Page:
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Online prediction methods are typically presented as serial algorithms running on a single processor. However, in the age of webscale prediction problems, it is increasingly common to encounter situations where a single processor cannot keep up with the high rate at which inputs arrive. In this work, we present the distributed minibatch algorithm, a method of converting many serial gradientbased online prediction algorithms into distributed algorithms. We prove a regret bound for this method that is asymptotically optimal for smooth convex loss functions and stochastic inputs. Moreover, our analysis explicitly takes into account communication latencies between nodes in the distributed environment. We show how our method can be used to solve the closelyrelated distributed stochastic optimization problem, achieving an asymptotically linear speedup over multiple processors. Finally, we demonstrate the merits of our approach on a webscale online prediction problem.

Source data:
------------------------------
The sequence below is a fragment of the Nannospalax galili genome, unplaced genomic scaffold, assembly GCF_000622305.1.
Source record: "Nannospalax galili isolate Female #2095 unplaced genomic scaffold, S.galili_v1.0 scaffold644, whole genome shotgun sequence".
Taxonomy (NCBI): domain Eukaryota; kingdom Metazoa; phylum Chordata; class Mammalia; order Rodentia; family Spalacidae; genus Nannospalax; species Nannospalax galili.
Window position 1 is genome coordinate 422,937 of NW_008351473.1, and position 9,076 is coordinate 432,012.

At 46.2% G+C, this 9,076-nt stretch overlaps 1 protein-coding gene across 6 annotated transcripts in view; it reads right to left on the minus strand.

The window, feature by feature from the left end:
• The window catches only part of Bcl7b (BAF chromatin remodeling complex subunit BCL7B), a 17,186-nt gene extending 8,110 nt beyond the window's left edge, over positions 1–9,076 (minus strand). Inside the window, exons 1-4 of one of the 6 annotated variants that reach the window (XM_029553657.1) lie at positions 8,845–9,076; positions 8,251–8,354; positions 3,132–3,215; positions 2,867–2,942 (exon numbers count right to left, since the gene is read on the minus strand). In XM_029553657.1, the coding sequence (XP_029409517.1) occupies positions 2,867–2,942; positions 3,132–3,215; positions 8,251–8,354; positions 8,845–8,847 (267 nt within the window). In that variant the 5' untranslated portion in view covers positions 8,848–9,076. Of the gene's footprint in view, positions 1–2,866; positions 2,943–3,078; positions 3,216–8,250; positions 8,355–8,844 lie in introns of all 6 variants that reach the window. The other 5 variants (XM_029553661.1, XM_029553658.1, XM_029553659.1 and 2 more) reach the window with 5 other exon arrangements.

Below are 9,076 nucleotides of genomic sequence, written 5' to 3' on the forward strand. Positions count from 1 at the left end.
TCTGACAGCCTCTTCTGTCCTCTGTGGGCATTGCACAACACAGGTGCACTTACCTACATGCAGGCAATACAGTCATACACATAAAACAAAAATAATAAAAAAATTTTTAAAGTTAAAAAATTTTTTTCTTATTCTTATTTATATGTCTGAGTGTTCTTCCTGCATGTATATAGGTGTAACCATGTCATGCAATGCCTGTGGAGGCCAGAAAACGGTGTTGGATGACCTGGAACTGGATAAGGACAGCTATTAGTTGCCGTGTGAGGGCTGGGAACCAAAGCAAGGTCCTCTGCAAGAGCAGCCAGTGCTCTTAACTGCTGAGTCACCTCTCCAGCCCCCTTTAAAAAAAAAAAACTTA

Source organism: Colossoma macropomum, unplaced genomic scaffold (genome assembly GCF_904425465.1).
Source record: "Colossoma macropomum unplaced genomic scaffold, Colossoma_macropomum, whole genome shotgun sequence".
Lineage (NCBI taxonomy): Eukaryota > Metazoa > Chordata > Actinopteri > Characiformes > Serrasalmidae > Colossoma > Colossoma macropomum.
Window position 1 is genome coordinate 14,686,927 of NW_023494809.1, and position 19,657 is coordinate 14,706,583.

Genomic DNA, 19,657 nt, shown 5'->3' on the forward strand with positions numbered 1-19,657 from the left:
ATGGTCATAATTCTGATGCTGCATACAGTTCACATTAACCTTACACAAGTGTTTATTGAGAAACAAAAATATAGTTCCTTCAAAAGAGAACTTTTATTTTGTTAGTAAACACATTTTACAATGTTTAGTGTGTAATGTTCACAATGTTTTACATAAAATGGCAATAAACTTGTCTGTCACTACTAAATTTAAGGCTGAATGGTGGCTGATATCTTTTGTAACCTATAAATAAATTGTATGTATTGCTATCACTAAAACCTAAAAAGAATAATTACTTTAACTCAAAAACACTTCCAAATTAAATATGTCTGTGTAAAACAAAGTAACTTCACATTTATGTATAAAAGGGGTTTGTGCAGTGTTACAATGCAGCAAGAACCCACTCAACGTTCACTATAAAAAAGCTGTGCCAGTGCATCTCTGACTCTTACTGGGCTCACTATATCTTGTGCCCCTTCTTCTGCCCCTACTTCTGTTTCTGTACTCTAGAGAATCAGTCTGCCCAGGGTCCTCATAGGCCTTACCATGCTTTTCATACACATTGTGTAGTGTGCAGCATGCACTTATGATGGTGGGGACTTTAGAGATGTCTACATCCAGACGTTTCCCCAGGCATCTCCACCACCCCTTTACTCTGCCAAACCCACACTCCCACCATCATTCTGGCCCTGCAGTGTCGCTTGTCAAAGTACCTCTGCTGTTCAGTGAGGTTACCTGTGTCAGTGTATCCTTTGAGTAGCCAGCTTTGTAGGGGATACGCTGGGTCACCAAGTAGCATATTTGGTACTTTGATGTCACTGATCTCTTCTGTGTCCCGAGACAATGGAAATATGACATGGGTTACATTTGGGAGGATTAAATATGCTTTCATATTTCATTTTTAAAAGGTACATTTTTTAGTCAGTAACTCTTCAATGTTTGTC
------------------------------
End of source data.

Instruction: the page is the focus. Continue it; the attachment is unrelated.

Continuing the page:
Distributed delayed stochastic optimization
, 2011
"... We analyze the convergence of gradientbased optimization algorithms whose updates depend on delayed stochastic gradient information. The main application of our results is to the development of distributed minimizationalgorithmswhereamasternodeperformsparameterupdateswhile worker nodes compute stoc ..."
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Cited by 16 (3 self)